We dropped Sylvi off at the trekking centre then headed to a north coast rock mark to fish the first half of the tide up for mullet.
It proved to be a slow session with just a few bites for me and none at all for Steve. Mine yielded a mackerel then a small coalfish ...
... and after a couple of hours I struck into a much better fish which it quickly became apparent was a good mullet.
The fish powered off parallel to the rocks to our right, over all manner of reefs and kelp. I gave it as much as I dared to keep its head up, and after some hair-raising moments it swam back out into open water.
Then it dived deep against the edge of the rock platform immediately to our right. We had been standing on it earlier but now it was being washed by occasional bigger waves. Still ... I jumped back down onto it so I could get my rod tip out over the edge and managed to keep the line clear of the rock as the mullet banged away deep beneath. After a minute or so, the mullet tired and swam out, I returned to the next rock ledge up with only slightly wet feet, and Steve netted the mullet ... exactly 4lbs as it turned out.
Another run of bites a few minutes later turned out to be a bread-thief wrasse and soon after we had to evacuate the rocks as the tide came up further. We had a look at several shallow marks on the south side of the peninsula but couldn't locate any mullet bigger than fingerlings. I left Steve at a spot near Durrus Pier while I went to collect Sylvi. It's not an area I've fished yet but I've seen mullet around and it looked a great swim, so I was disappointed to find Steve still mulletless when I returned a couple of hours later.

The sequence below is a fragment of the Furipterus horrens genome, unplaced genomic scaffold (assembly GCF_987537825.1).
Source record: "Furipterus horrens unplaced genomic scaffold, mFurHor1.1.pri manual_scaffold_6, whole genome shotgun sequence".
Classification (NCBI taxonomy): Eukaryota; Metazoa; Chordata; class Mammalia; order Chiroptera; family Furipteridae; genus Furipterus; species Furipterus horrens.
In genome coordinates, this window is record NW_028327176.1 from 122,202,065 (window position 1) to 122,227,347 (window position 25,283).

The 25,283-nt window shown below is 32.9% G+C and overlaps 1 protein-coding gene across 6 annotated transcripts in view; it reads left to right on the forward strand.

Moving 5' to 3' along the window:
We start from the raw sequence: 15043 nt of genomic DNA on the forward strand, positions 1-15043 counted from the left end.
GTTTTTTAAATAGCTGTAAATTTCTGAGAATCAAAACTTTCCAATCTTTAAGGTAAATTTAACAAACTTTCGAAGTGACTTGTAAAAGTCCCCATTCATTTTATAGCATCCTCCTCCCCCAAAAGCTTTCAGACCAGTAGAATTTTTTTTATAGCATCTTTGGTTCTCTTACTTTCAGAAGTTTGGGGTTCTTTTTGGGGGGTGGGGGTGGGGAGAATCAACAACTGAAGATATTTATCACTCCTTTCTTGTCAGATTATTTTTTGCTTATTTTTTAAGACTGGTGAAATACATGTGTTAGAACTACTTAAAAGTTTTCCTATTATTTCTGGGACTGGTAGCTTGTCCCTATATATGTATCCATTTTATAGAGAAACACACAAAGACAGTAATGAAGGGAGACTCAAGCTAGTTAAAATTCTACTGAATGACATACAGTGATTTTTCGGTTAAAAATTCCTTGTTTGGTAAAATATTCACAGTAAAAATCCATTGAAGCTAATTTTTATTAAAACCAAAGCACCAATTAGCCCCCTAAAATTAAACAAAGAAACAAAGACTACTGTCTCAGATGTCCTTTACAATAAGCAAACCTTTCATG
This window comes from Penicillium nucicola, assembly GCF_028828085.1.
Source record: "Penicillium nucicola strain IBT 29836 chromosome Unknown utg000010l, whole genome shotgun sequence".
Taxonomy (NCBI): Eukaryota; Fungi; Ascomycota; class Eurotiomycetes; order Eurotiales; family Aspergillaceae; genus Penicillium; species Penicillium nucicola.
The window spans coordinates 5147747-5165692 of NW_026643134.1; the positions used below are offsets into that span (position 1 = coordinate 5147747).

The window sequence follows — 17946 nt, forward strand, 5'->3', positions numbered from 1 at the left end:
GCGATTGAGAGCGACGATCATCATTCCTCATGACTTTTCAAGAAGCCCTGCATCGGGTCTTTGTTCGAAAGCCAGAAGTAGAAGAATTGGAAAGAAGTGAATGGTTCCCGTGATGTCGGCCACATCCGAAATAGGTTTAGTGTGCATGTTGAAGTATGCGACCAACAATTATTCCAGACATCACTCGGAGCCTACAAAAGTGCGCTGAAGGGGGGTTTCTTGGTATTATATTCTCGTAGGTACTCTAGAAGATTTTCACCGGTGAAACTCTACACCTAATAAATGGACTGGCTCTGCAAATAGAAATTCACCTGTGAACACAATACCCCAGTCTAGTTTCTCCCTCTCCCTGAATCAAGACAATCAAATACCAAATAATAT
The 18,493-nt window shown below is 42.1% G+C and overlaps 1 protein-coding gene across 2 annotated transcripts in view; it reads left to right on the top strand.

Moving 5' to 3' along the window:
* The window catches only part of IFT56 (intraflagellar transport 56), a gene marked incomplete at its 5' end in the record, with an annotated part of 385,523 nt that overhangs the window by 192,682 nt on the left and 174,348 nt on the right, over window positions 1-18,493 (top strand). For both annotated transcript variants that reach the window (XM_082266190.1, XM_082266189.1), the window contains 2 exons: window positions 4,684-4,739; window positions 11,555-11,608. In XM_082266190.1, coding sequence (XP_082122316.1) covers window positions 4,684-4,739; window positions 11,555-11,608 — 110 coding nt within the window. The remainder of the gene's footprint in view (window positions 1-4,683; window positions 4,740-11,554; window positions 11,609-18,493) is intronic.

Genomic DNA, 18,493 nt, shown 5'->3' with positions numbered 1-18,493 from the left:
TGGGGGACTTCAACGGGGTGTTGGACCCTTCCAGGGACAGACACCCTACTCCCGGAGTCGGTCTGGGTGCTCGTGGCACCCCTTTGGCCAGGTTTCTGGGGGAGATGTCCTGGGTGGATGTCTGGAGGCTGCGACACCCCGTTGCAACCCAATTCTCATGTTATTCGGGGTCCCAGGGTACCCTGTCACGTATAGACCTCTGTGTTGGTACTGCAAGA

He'd had such a dour day I suggested a fun session after mackerel on the ebb tide this evening.
After home and a cuppa, we headed out again for a nearby pier. I set up with a shrimp rig, Steve a sliding float rig, baiting up with strips of the mackerel I caught this morning.
The mackerel were a bit patchy but I had a dozen or so and, as the light began to fade, the shrimp rig started to pick up scad. We used to get these from Hayling beach too when mackerel fishing, but it was several years since I'd seen one so they had a certain novelty value as well as pulling nearly as hard as the mackerel
Meanwhile Steve was getting plenty of bites on the float, mostly small pollack but occasionally he would latch into a mackerel too. His were noticeably bigger on average than the ones I was getting on the shrimps.
Included in Steve's mackerel was this one with what looked a very recent wound on both flanks. Amazing the mackerel escaped the predator and amazing it still felt up to feeding while presumably bleeding to death! Judging by the tooth slashes around the major wounds, probably a tope or other small shark was responsible.
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